Unsurprisingly, staunch supporters of Quantitative Monetary Theory, such as Steve Hanke, were also the only economists who correctly predicted the current wave of inflation. The U.S. professor and former presidential adviser in the 1980s predicted inflation of 6% to 9% in a July 2021 op-ed in the “Wall Street Journal.” Hanke pointed out that inflation usually follows strong money supply growth with a lag of 12-24 months. In a recent interview with Jefferies, the economist highlights that the U.S. M2 money supply has grown by a whopping 41% since February 2020. By no means has all of this been reflected in inflation data or offset by productivity gains. He does not see inflation easing from the current level of 6-9% until the end of 2023.
The (in)competence of central banks
Still, the biggest inflation puzzle of our day remains: why did so few economists, central bankers and institutional investors see the ongoing inflation wave coming? According to a survey by Bespoke Investment, economists’ consensus estimate for U.S. CPI was too low in May for the 22nd time in the last 24 months. And let’s not even mention the ridiculously low inflation forecasts of the ECB and the Fed for 2021 and 2022. Interestingly though, the Fed alone employs over 700 economists whose marginal utility appears to be close to zero. Basically, there are three possible explanations for this:
- Central bankers are incompetent: decades of disinflation have caused even basic knowledge of Quantitiative Theory and of the causes of inflation to disappear and have encouraged the use of incorrect models.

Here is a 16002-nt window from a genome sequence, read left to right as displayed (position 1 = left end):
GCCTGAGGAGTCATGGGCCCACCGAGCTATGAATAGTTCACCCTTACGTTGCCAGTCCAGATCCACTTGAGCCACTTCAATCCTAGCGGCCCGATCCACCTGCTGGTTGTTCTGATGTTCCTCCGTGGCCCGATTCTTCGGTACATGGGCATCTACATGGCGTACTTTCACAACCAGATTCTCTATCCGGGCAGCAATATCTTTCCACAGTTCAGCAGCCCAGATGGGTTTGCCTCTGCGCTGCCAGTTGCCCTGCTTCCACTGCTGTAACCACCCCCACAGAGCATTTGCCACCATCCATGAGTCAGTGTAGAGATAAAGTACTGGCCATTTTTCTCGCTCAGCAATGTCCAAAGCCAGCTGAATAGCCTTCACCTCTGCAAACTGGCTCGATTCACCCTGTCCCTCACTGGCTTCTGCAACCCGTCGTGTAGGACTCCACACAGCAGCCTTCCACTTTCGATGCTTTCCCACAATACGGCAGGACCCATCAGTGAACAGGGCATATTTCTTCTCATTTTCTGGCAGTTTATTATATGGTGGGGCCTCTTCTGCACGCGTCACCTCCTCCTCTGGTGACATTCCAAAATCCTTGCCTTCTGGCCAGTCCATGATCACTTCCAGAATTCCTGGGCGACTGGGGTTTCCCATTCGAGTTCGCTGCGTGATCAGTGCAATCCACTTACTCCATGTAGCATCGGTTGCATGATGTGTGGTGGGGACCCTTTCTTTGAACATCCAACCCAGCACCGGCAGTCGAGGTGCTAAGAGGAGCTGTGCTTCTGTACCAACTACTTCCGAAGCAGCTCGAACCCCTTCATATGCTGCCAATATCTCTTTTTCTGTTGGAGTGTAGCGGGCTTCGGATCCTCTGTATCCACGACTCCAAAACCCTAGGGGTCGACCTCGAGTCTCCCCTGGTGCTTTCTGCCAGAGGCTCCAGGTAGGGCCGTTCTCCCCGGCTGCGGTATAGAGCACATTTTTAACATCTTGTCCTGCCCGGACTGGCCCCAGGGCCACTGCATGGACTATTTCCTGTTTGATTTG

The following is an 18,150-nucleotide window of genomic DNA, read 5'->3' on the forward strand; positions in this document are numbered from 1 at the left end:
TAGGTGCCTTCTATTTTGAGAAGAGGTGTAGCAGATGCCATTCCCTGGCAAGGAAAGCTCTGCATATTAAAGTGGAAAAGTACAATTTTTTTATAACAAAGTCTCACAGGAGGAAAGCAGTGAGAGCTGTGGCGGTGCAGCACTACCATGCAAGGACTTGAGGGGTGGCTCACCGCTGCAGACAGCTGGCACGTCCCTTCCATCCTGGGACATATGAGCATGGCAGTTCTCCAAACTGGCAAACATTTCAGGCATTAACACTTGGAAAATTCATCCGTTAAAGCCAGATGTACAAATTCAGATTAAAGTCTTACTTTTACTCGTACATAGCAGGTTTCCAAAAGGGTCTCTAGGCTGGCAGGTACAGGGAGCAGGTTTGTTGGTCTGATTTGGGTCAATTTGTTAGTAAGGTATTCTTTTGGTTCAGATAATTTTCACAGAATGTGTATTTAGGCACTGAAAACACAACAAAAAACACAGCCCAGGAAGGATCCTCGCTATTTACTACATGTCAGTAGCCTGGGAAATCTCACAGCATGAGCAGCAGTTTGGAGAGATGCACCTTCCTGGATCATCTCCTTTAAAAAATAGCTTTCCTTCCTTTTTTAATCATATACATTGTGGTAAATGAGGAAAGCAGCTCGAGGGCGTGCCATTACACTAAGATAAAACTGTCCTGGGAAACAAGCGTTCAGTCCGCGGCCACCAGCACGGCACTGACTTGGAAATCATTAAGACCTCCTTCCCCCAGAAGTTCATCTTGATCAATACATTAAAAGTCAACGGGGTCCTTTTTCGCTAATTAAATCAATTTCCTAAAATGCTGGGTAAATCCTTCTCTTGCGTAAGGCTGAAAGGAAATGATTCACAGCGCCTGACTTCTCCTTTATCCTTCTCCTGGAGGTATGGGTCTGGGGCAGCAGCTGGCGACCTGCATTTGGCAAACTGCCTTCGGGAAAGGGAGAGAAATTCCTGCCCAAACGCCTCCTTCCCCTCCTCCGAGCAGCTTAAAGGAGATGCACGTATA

- Central bankers are ideologically blinded: They understand Quantitative Theory perfectly well, but do not want to admit it for political reasons. The ratio of self-declared Democrats to Republicans at the Fed is 48 to 1, according to Steve Hanke, so they don’t want to stab the Biden administration in the back and are hoping for a spontaneous slowdown in inflation. Similarly, in the Eurozone no one at the ECB wants interest rate spreads for over-indebted southern European countries to go through the roof.
- The central bankers are cynical: They are competent and know that their policy direction is inflationary, but they deliberately accept this in order to enable the deleveraging of government budgets via inflation, to insidiously expropriate savers and pensioners, or simply to secure their well-paid jobs as public servants.
The true cause is probably a mix of all three explanations. But what really seems to be lacking is the first point, competence, at the moment. How will you fight inflation if you don’t understand its causes? Currently, governments in Germany, Italy and the United Kingdom, for example, can think of no better way to “fight inflation” than to distribute cash directly to the population so that people can afford the higher energy prices. This windfall is financed not by higher taxes but by the central banks’ printing presses. Of course, this does not bring down money supply and inflation, and the spiral continues.
Lessons learned from the last inflationary period
In the 1970s, the learning curve after the first inflation shock was relatively steep: Countries such as Germany, Switzerland and Japan did not allow the money supply to rise sharply thereafter and did not experience the second wave of inflation in 1979/80. After the second inflation shock, money supply growth was then also combated in the U.S. and elsewhere with massively higher interest rates and a supply-side policy was pursued. The result was decades of disinflation. We are still a long way from that today. It is of grave concern that today’s decision-makers will have to relearn the lessons of the past the hard way. Unfortunately for long-suffering investors and consumers, this means that inflation cannot fall sustainably until it first remains “too high” for quite some time.